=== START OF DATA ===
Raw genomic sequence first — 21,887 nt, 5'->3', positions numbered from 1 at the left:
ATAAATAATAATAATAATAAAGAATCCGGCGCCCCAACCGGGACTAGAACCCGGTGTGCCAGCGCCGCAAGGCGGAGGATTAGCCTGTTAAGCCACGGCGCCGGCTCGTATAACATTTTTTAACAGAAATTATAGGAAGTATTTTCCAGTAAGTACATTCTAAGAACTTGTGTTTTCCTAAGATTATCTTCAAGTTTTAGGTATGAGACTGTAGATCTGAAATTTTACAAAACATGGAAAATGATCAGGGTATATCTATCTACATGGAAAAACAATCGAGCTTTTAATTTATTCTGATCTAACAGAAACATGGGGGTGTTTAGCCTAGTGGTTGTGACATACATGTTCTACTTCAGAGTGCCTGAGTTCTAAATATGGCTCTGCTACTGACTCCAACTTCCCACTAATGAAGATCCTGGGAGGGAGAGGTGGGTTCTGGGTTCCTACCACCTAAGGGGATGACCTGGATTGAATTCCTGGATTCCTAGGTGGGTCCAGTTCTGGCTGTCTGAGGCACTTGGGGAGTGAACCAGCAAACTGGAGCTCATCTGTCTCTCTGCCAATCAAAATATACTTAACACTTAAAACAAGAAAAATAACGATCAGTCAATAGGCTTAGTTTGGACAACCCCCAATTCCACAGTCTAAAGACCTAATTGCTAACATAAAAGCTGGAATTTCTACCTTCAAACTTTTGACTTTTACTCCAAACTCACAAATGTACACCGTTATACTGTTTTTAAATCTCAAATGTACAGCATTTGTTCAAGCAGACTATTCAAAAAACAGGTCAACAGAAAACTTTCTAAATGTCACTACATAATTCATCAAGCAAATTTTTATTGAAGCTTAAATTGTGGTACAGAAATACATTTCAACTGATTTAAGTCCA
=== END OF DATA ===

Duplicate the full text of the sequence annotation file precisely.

Raw genomic sequence first — 21,887 nt, 5'->3', positions numbered from 1 at the left:
ATAAATAATAATAATAATAAAGAATCCGGCGCCCCAACCGGGACTAGAACCCGGTGTGCCAGCGCCGCAAGGCGGAGGATTAGCCTGTTAAGCCACGGCGCCGGCTCGTATAACATTTTTTAACAGAAATTATAGGAAGTATTTTCCAGTAAGTACATTCTAAGAACTTGTGTTTTCCTAAGATTATCTTCAAGTTTTAGGTATGAGACTGTAGATCTGAAATTTTACAAAACATGGAAAATGATCAGGGTATATCTATCTACATGGAAAAACAATCGAGCTTTTAATTTATTCTGATCTAACAGAAACATGGGGGTGTTTAGCCTAGTGGTTGTGACATACATGTTCTACTTCAGAGTGCCTGAGTTCTAAATATGGCTCTGCTACTGACTCCAACTTCCCACTAATGAAGATCCTGGGAGGGAGAGGTGGGTTCTGGGTTCCTACCACCTAAGGGGATGACCTGGATTGAATTCCTGGATTCCTAGGTGGGTCCAGTTCTGGCTGTCTGAGGCACTTGGGGAGTGAACCAGCAAACTGGAGCTCATCTGTCTCTCTGCCAATCAAAATATACTTAACACTTAAAACAAGAAAAATAACGATCAGTCAATAGGCTTAGTTTGGACAACCCCCAATTCCACAGTCTAAAGACCTAATTGCTAACATAAAAGCTGGAATTTCTACCTTCAAACTTTTGACTTTTACTCCAAACTCACAAATGTACACCGTTATACTGTTTTTAAATCTCAAATGTACAGCATTTGTTCAAGCAGACTATTCAAAAAACAGGTCAACAGAAAACTTTCTAAATGTCACTACATAATTCATCAAGCAAATTTTTATTGAAGCTTAAATTGTGGTACAGAAATACATTTCAACTGATTTAAGTCCA